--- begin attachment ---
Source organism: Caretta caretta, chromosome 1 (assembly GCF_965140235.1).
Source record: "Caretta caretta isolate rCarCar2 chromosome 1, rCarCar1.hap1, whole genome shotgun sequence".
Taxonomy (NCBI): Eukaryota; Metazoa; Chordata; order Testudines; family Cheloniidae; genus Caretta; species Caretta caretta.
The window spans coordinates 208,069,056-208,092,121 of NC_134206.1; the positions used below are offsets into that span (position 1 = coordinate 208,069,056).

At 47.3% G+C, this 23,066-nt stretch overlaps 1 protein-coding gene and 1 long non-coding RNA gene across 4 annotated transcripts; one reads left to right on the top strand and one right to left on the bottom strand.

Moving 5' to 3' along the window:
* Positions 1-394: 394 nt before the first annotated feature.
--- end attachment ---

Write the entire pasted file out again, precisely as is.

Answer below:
Source organism: Caretta caretta, chromosome 1 (assembly GCF_965140235.1).
Source record: "Caretta caretta isolate rCarCar2 chromosome 1, rCarCar1.hap1, whole genome shotgun sequence".
Taxonomy (NCBI): Eukaryota; Metazoa; Chordata; order Testudines; family Cheloniidae; genus Caretta; species Caretta caretta.
The window spans coordinates 208,069,056-208,092,121 of NC_134206.1; the positions used below are offsets into that span (position 1 = coordinate 208,069,056).

At 47.3% G+C, this 23,066-nt stretch overlaps 1 protein-coding gene and 1 long non-coding RNA gene across 4 annotated transcripts; one reads left to right on the top strand and one right to left on the bottom strand.

Moving 5' to 3' along the window:
* Positions 1-394: 394 nt before the first annotated feature.